The third and final sub-classification are the small trappings typified in Illustration 1. Several of these have been designated "S-group" specifically.6 These small torba faces/decorative trappings are rather diverse in field design, but rather invariant in dimensions, dimension ratios, borders, and net color scheme. Design-wise, this third sub-group divides into lattice-based designs or the relatively rare gul repeat that describes Illustration 1. A measure of the distinction in visual and stylistic impact between the early Salor chuvals and small trappings such as this specimen were evident when examples of the former in the holdings of a local university museum were compared side-by-side by the author.

If one compares these small "S-group" trappings in their entirety with other members of the classification, it can be argued that these trappings are more consistent with purely nomadic function. They are smaller, more supple for ease of frequent manipulation, and rather sparing in the use of scarce and/or expensive silk. Also, the fact that the only known examples of Illustration 1, three in total number, are remarkably identical in all of their visible features suggests a period of maximum expression of craftsmanship early in the history of their making.


1 Bogolubov, A.A., Carpets of Central Asia, Engl. Ed., Hampshire, U.K., Crosby Press, 1973.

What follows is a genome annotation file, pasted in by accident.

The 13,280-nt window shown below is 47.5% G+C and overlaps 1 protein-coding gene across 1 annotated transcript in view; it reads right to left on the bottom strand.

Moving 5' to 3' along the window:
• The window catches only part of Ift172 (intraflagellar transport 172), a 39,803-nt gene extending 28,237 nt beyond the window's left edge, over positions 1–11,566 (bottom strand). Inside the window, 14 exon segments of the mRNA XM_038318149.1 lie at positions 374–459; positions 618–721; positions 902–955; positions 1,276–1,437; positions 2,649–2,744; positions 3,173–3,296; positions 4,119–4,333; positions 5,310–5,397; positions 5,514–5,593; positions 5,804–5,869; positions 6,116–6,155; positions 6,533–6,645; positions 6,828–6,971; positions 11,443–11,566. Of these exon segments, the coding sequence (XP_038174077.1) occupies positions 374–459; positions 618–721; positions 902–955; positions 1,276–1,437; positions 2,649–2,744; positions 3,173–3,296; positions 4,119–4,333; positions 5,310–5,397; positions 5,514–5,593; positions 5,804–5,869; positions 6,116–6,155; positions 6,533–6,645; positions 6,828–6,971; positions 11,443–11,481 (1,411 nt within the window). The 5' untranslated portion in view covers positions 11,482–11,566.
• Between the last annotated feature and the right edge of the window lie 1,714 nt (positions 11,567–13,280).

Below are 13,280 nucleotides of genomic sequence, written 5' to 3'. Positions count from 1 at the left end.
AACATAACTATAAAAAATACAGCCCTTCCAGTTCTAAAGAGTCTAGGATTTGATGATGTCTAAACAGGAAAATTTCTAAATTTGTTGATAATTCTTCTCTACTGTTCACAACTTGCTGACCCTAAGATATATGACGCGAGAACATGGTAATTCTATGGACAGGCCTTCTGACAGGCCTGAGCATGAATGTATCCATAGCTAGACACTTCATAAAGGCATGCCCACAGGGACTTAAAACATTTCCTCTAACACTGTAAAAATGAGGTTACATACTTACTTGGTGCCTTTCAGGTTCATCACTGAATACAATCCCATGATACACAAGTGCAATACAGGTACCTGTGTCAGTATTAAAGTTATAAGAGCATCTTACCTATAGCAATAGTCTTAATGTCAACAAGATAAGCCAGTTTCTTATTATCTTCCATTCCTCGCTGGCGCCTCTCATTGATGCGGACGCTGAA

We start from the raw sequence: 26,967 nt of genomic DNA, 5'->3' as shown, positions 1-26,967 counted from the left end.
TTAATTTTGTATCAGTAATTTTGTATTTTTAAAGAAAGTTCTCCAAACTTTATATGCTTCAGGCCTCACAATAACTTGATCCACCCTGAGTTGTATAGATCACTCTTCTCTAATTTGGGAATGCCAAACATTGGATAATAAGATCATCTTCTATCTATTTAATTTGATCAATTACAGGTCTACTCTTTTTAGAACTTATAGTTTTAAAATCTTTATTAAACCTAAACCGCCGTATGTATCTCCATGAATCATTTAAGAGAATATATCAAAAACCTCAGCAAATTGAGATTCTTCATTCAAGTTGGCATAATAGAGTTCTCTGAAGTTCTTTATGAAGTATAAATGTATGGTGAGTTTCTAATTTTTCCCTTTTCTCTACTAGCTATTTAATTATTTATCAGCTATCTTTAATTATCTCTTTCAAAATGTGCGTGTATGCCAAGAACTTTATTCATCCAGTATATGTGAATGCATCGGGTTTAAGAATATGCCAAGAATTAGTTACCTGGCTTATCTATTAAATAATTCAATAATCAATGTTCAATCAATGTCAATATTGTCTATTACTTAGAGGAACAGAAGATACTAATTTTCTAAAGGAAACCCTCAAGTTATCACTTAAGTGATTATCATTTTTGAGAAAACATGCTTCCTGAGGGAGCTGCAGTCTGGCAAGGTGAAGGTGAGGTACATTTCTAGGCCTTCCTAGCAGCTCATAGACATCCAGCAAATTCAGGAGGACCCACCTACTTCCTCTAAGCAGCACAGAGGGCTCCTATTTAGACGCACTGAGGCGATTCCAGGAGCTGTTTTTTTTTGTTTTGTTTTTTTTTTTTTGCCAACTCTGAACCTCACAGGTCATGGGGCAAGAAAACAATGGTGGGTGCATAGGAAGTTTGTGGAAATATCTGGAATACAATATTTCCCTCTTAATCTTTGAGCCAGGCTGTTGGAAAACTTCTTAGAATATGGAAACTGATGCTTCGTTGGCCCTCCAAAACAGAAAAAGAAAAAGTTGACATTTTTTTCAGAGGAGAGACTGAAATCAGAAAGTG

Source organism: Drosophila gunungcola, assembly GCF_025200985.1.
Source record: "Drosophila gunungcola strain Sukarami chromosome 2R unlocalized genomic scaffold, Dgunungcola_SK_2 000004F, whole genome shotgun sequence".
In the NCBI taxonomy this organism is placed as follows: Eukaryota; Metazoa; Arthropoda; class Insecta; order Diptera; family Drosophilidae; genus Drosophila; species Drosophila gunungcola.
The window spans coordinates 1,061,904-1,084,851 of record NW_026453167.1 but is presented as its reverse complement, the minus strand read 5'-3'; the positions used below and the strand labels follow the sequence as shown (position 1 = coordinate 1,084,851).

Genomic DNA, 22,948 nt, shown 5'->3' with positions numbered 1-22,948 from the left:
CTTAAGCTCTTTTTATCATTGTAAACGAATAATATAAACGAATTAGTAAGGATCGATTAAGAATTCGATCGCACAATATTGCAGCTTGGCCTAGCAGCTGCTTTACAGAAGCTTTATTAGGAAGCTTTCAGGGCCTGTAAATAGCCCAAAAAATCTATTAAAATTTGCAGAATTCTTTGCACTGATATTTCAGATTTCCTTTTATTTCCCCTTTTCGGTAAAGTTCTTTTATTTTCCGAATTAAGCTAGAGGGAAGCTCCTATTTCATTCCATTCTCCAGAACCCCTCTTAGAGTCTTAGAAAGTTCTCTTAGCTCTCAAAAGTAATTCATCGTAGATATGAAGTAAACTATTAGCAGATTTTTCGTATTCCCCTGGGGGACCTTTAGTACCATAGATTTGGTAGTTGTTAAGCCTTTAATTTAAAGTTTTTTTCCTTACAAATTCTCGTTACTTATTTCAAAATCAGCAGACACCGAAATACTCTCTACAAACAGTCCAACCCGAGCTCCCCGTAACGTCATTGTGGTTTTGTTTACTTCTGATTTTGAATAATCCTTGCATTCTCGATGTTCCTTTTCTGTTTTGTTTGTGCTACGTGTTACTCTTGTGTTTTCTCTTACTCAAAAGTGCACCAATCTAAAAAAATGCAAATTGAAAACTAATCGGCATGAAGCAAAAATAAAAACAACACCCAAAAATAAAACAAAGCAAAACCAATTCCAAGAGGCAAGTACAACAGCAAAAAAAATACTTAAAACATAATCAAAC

2 Central Asian Carpets, Lefevre and Partners, London, 1977.

3 Mackie, L.W. and Thompson, J., Türkmen: Tribal Carpets and Traditions., The Textile Museum, Washington, D.C.

4 Eiland, M.L., Oriental Rugs, A New Comprehensive Guide, Boston, New York Graphic Society/Little, Brown and Co.

5 O'Bannon, G.W., "S-Group Diagnosis Reconsidered: A Second Opinion," Oriental Rug Review, Vol. III, No. 11, pp. 450-452, 1984.

6 Tzareva, E., "Salor Carpets," HALI , Vol. 6, No. 2, pp. 126- 135, 1984.

7 Loges, W., Turkoman Tribal Rugs, Atlantic Highlands, N.J., Humanities Press (Engl. Ed.), I980, 204 pp. (see Chapter 4 on Salor rugs).

8 Mushak, P. and O'Bannon, G.W., "Chemical Analysis of a Turkoman Chuval," Oriental Rug Review , Vol. II, No. 10, pp. 6-8, 1982.

9 Mushak, P., "A Technical Dimension to Color Esthetics in Old Armenian Weavings: Chemical Analysis of an Antique Karabagh Long Rug," Oriental Rug Review Vol. III, No. 4, pp. 3-5, 1983.

10 Bausback, P., The Old and Antique Oriental Art of Weaving, Mannheim, FRG, Franz Bausback, 1983, pp. 141-146.

Copyright 1988 by Murray Eiland. Original text and photographs appeared in Oriental Rug Review,.
With thanks to
Oriental Rug Review, Ron O'Callaghan and Murray Eiland for permission to reproduce this review here.